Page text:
Vacant land on its own isn’t going to make you a whole lot of money; however, it has a lot of potential. Building on your vacant land in Nationwide? Here are the costs you need to know about.
In order to build on the vacant land, you first need to make a plan on what to build. You will need to consult a builder for a floor plan and if they do not have a floorplan you like, you will have to work with them to design a custom one, which usually will incur more fees. Then, once the floor plan is complete, you or the builder will then have to apply for all the permitting. The builder will have discussed all anticipated fees and costs of materials; however, if changes are made or things are done incorrectly, this may push the project over budget.
If your vacant land in Nationwide is in a special mitigation area, there may be additional cost in surveys and protected wildlife studies and permitting. This could range from a few hundred dollars to a few thousand dollars.
Vacant Land Preparation Fees
Once the necessary studies and permitting are completed, then you may have clearing and fill costs, which could cost anywhere from $5,000 to over $10,000. Once the land is cleared, you will then have to pay to have the waste removed and the land might possibly need to be filled and graded depending on the current and necessary elevation, which is possibly thousands more.
In addition to the possible mitigation fees, there are usually impact fees associated with building a new residential home. This fee is usually separate from any fees you would pay the developer or builder. These fees help the municipality pay for schools, infrastructure, and other public costs that adding another household would mean to the community. The impact fees are not usually less than $1,000 and can skyrocket to over $100,000. These extremely high fees are often added in areas to discourage development. The average impact fee is about $12,000 as noted in a 2010 study.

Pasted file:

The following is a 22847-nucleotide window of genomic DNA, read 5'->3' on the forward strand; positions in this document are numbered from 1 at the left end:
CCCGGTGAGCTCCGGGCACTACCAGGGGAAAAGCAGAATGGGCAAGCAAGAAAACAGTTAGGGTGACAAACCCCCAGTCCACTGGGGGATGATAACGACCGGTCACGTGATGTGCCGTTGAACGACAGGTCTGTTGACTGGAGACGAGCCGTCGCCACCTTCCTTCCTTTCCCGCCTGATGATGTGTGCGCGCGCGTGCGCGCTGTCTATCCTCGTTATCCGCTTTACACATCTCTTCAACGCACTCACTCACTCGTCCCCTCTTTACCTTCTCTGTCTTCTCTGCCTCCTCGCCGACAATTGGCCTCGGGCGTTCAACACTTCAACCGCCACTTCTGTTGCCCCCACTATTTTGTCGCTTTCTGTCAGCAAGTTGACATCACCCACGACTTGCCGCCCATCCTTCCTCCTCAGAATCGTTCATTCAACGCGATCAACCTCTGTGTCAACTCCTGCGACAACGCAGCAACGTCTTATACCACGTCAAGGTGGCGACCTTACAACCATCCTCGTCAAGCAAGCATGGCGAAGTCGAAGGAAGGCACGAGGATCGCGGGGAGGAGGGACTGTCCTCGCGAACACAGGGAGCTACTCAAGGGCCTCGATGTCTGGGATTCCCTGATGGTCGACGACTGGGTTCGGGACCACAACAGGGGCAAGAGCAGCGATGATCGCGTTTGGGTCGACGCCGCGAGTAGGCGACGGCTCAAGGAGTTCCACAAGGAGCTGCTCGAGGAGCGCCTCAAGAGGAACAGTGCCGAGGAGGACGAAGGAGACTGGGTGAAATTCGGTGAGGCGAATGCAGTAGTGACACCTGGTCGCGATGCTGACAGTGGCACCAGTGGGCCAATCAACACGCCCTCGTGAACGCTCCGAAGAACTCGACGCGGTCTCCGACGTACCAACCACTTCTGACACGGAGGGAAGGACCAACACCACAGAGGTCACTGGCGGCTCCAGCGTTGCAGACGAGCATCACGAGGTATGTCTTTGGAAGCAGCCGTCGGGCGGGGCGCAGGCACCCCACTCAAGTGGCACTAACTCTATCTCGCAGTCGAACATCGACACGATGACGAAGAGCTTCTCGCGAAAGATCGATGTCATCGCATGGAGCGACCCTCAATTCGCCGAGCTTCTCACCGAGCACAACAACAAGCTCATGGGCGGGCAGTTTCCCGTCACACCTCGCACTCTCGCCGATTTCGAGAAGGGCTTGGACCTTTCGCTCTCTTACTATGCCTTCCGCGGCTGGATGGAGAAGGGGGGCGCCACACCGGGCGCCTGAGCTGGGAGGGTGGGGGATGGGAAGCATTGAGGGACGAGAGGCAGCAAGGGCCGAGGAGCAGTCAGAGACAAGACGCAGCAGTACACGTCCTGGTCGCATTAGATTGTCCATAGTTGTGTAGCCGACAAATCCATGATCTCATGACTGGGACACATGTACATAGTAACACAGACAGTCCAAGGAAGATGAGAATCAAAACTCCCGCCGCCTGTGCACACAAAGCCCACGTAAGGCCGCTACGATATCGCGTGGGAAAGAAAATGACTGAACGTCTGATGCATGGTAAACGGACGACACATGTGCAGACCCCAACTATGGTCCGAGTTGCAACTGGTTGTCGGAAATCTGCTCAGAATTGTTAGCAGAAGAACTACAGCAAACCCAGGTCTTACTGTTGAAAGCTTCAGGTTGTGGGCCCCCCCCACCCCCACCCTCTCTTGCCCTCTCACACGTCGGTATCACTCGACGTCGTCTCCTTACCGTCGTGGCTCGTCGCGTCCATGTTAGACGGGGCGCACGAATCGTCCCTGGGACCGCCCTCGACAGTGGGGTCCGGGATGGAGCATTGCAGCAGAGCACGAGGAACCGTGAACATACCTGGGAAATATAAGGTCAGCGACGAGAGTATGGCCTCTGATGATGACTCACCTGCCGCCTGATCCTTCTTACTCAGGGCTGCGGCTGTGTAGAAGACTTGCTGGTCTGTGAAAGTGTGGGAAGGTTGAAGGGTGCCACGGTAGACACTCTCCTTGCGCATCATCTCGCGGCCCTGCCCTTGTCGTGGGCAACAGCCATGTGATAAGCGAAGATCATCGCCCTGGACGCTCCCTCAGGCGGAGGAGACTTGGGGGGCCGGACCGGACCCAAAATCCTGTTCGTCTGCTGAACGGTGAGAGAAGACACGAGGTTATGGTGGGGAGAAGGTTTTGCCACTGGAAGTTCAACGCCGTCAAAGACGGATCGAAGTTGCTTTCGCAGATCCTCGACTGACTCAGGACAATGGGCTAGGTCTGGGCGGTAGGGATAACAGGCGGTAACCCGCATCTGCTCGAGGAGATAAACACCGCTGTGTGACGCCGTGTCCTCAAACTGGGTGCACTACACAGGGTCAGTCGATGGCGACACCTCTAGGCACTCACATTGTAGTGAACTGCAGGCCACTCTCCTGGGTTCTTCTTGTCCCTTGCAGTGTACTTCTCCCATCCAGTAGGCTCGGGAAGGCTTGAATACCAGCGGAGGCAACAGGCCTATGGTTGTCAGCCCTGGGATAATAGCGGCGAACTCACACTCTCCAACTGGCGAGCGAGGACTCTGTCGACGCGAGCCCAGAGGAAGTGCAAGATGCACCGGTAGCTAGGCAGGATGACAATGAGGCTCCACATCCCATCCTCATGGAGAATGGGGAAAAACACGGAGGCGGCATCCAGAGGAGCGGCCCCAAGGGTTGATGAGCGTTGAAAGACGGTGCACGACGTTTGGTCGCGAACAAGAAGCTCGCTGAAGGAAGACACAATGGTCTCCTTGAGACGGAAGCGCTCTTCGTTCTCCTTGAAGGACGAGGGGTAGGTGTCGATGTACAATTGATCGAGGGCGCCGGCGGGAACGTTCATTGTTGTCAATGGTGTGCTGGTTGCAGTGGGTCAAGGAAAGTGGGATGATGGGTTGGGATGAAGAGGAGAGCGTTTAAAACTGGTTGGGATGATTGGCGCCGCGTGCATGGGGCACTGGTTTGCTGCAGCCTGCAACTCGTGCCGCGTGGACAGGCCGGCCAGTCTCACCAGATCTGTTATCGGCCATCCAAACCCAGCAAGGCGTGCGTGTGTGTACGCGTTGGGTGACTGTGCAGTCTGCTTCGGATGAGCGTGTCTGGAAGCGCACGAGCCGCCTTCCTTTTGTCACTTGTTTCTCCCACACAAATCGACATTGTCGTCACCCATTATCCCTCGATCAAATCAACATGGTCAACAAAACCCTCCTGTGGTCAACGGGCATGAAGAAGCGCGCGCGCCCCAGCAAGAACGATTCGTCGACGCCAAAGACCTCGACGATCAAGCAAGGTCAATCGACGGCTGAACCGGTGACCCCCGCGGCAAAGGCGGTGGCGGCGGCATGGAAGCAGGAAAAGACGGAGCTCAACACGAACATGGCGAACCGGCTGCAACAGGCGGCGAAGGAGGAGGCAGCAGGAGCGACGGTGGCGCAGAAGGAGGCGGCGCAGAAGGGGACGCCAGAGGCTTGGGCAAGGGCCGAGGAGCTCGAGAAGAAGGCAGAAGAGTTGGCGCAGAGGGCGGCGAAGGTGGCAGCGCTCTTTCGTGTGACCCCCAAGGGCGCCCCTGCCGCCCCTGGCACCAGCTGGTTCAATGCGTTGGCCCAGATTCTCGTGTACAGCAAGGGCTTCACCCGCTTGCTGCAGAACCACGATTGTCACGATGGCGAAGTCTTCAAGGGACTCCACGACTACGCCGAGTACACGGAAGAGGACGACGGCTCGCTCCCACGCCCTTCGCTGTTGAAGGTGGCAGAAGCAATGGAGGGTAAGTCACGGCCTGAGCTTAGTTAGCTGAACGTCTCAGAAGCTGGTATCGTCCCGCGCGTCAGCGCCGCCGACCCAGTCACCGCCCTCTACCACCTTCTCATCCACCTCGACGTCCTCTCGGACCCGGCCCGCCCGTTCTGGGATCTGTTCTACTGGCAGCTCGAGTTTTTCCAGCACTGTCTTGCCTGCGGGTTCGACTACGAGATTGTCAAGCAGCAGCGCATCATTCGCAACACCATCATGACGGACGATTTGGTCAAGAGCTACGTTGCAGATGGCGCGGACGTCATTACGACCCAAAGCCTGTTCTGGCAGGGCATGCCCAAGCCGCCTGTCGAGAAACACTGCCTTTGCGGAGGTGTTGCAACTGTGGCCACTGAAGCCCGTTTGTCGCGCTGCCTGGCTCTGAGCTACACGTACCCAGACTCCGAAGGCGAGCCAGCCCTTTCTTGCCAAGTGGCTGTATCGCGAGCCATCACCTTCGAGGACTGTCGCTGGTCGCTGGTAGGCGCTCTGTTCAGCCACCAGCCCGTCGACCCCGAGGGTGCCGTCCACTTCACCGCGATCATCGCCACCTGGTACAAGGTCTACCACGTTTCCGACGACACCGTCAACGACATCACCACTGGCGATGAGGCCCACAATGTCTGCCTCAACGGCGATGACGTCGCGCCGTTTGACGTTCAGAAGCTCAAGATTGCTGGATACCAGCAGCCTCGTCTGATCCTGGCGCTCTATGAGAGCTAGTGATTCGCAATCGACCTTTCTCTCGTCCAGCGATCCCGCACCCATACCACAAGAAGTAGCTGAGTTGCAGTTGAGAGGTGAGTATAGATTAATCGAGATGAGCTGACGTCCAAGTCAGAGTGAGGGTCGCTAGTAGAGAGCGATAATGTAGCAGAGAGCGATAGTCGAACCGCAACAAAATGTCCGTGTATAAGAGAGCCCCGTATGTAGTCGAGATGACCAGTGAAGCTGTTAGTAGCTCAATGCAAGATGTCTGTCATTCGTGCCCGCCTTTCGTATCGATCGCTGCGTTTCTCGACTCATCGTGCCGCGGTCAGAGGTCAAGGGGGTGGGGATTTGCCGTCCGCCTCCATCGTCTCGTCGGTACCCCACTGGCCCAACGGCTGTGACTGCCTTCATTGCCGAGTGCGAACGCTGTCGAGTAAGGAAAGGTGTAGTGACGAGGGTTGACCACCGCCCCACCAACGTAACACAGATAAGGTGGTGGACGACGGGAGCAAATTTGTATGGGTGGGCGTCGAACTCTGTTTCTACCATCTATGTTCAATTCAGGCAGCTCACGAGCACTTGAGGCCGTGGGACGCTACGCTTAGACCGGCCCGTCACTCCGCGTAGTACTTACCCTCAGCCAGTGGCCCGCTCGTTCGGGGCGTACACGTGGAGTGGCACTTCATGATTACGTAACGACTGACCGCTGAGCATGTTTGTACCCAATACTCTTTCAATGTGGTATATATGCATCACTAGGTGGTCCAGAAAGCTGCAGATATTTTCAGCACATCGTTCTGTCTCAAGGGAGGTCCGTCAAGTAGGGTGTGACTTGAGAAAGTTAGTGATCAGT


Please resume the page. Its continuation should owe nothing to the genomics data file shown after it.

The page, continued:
Depending on how far away your vacant land is from the nearest utility line hookup, you will have to pay to extend the utility lines to the property. This may cost anywhere from $25 to $100 or more per foot from the nearest line to your property. The average width of a building lot is about 80 feet, so if your property is in the middle of the block, this could be extremely expensive. Also keep in mind that line extension costs usually do not include the hookup fee, which connects the building to the utility line extension.
Well and Septic Fees
If you do not have utility lines in the area, that means you will have to set up a well and septic system. The well will have to be drilled in the correct place to leave enough room for the septic system. The septic system will need to have studies done to make sure the flow is far enough away from the building and the well, and also other surrounding properties. The installer will also have to develop plans and install the system. If they do this incorrectly, you will have to have the system dug up and redone.
Before you buy vacant land in Nationwide, or in general, make sure you research all of these associated fees. Depending on the exact location, these extra fees may make your diamond in the rough vacant land a little less shiny.